Monday, August 11, 2008

olympics opening ceremony

Beijing held its formal opening ceremony on 8.8.08 for the 2008 Summer Olympics. The ceremony, held in the National Stadium known as the Bird's Nest, was attended by thousands, and watched by millions more on television. Featuring more than 15,000 performers, the ceremony was reported to have cost over $100 million to produce. There were many highlights to the nearly 4-hour performance; I'll talk about a few of my favorites:

1) 60-seconds Countdown and Fou Drum Performance:
The opening ceremony proper began with a contemporary drum sequence by 2,008 Fou drummers on a backdrop of a giant LED paper scroll, representing the first great Chinese invention, paper, and displaying animated graphics. The LED-embedded Fou drums and their glowing drumsticks were lit up by the drummers. In formation, the drummers lit their drums to form giant digits (in both Western and Chinese numerals) to countdown the final seconds to the Games and herald the start of the opening time of 8.00 pm, local time.

2) Fireworks
A trail of 29 colossal firework footprints were seen going off at the rate of 1 per second, one after another, from outside the Stadium, marching along Beijing city's central axis into the national stadium. They symbolized each of the 29 Olympiads, and celebrated the invention of gunpowder, which is one of the Four Great Inventions of ancient China.
One should know that the ceremony was directed by Chinese filmmaker Zhang Yimou and was noted for its focus on ancient Chinese culture, and for its creativity. (Side note: In 2006 the Beijing Organizing Committee initially chose American film maker Steven Spielberg, Yves Pepin, head of the French entertainment group ECA2, and Sydney Games opening ceremony director Ric Birch as special consultants. In February 2008, Spielberg pulled out of his role as advisor in protest over China’s continuing support of the Sudanese government and the escalating violence in the Darfur region.) Some parts really did feel like a movie though. Actually, I read in an article that part of the series of giant footprints outlined in fireworks processed gloriously above the city from Tiananmen Square was in fact computer graphics, meticulously created over a period of months and inserted into the coverage electronically at exactly the right moment. (

3) Olympic rings
Next, twenty "fairies" were suspended in midair as they hovered near giant Olympic rings, each holding 45,000 beads. The Olympics rings were then lifted up high vertically to show the complete Olympics emblem, seemingly by magic.

3) Painting Scroll/ Chinese Writing (Calligraphy)/ Blocks
A giant scroll slowly unfurled. At its center was a piece of white canvas paper, which then ushered in a performance of black-costumed dancers whose bodies were dipped in black ink. They performed a dance while leaving their squirming trails on the block of white paper, reminiscent of Chinese ink and wash art. (Later, the giant white paper was lifted vertically to reveal a drawing of mountains and waters with a smiling face as the sun.)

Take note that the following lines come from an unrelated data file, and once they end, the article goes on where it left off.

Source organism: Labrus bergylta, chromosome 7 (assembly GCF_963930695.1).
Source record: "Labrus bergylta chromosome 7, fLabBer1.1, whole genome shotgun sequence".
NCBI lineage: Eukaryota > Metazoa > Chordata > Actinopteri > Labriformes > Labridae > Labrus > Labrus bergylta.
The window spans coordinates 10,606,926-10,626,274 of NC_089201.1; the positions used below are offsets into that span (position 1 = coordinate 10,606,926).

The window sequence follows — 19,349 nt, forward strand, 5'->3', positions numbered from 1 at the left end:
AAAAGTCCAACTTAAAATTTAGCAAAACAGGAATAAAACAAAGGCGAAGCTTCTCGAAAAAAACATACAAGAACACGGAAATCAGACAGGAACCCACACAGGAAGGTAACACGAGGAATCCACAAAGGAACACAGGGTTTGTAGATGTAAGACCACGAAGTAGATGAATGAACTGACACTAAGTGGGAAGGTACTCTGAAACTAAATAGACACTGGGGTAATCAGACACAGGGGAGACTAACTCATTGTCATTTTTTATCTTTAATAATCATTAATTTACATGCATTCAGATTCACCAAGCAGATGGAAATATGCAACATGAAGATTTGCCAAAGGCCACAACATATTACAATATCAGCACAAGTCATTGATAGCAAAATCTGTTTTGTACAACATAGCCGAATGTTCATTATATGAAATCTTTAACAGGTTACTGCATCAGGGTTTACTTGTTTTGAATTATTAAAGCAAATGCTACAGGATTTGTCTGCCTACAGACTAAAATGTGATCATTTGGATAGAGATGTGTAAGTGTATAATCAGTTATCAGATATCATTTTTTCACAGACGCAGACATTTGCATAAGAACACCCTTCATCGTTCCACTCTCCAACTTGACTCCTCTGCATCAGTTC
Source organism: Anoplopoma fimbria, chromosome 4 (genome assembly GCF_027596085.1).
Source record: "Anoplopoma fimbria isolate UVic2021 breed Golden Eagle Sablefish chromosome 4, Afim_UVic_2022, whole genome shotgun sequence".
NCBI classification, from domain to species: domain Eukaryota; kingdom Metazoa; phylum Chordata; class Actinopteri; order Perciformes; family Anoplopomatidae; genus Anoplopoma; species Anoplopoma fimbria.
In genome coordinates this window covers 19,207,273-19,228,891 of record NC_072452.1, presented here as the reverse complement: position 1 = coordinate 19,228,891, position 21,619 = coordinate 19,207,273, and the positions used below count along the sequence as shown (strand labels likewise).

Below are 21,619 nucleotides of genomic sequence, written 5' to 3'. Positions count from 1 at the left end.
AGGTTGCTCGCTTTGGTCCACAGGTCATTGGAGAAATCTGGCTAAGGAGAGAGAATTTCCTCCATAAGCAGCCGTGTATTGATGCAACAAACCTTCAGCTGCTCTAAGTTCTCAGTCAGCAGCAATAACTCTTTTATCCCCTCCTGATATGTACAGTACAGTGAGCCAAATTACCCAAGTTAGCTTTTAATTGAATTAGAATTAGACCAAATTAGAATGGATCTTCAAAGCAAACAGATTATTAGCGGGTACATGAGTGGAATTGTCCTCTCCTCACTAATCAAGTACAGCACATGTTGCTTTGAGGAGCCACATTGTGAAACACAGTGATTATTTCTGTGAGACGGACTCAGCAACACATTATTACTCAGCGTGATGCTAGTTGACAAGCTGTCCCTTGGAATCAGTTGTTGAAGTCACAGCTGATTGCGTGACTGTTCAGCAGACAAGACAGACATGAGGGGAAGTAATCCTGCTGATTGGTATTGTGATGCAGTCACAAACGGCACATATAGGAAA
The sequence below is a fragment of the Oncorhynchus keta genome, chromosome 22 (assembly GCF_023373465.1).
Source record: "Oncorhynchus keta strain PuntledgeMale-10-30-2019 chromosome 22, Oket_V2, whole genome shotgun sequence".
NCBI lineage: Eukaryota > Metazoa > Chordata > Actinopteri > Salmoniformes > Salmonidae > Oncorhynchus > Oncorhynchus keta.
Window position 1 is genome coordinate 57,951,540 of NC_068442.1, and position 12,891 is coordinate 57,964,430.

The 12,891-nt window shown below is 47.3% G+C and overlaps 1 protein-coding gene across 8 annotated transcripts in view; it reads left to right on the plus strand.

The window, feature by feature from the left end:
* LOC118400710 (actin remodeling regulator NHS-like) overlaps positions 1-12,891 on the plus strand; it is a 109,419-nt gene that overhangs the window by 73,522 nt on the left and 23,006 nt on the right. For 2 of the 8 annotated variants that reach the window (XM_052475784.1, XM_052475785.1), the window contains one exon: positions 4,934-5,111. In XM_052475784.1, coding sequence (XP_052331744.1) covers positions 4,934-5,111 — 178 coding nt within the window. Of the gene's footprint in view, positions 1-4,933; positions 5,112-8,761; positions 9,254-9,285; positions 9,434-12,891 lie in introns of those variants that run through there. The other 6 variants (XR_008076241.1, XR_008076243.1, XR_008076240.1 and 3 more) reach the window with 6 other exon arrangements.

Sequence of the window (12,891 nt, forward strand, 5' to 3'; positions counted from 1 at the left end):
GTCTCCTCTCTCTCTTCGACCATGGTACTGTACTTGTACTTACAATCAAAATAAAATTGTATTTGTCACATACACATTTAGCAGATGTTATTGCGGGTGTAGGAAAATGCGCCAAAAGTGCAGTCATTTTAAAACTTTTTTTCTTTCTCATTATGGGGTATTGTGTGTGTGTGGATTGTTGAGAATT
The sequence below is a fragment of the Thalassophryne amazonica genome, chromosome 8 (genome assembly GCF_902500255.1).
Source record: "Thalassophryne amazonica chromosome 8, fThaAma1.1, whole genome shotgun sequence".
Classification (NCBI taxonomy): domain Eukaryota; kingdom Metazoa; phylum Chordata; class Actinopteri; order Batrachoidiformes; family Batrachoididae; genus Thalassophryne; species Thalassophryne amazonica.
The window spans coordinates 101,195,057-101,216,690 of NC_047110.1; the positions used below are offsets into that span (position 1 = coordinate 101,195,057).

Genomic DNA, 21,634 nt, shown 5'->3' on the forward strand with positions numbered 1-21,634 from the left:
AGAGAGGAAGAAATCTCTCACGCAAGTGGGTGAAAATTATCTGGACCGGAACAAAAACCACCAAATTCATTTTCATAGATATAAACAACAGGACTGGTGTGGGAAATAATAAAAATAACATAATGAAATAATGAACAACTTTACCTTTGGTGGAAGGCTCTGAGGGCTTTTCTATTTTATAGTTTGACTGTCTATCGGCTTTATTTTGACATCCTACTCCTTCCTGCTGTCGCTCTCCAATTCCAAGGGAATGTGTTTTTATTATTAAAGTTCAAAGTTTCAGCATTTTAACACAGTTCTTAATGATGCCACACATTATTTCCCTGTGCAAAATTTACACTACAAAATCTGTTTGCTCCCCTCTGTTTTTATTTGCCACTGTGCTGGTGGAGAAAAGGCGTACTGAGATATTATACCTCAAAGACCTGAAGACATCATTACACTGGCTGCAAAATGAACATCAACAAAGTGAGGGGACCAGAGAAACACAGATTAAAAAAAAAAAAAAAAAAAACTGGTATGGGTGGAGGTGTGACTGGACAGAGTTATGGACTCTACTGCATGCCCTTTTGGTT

The giant scroll was then transformed into a fluid array of 897 movable type blocks that formed three variations of the character 和 (harmony), representing the third great Chinese invention: the movable type press.

The blocks changed swiftly into a small-sized version of the Great Wall (very cool), which then sprouted peach blossoms, the Chinese symbol for openness. At the end of the sequence the tops of the "movable type" blocks came off to reveal 897 performers, who waved vigorously to the crowds.

4) Arrival of the astronaut
This section symbolized modern space exploration with a gigantic, 60-feet, 16-tonned ball structure representing the earth. 58 acrobats tumbled rightside up, sideways or upside down on its surface, which was then transformed into a glowing Chinese red lantern.

The Chinese singer Liu Huan and British singer Sarah Brightman, standing on the central platform, sang the 2008 Olympic theme song: You and Me.

5) Parade of Nations: Athletes' Entry
Finally, the athletes taking part in the 29th Olympiad parade of nations marched out to the centre of the Stadium.
In accordance with Olympic tradition, the national team of Greece entered first; the host country came last. As Chinese is written in characters and not letters, the order of the teams' entry was determined by the number of strokes in the first character of their respective countries' Simplified Chinese names. This made Guinea (几内亚) the second country to enter following Greece as it only takes two strokes to write the first character in the country's name (几). Australia (澳大利亚) marched 202nd, just ahead of Zambia (赞比亚), which was the last country to march before China. The athletes marched along the tracks toward the center of the stadium, which was encircled by white-capped Chinese cheerleaders welcoming each contingent. As they did so, they would step on colored ink before treading on the Chinese painting done earlier by the children and the performance artistes (I loved this idea!)

According to the Nielsen Media Research, the 2008 Summer Olympics Opening Ceremony was also the most watched Olympic Opening Ceremony ever held in a non-U.S. city by American audiences. This was despite the fact that American broadcaster NBC did not televise the ceremony in the United States until 12 hours later on time delay, and some Americans ended up watching clips of it earlier on YouTube and other online video websites.

All in all, great show! A little intimidating though... (check out wikipedia for more detailed info)

Wednesday, August 6, 2008

new yorker cover from a few weeks ago...

I meant to post this earlier, but what do people think about this cover...really?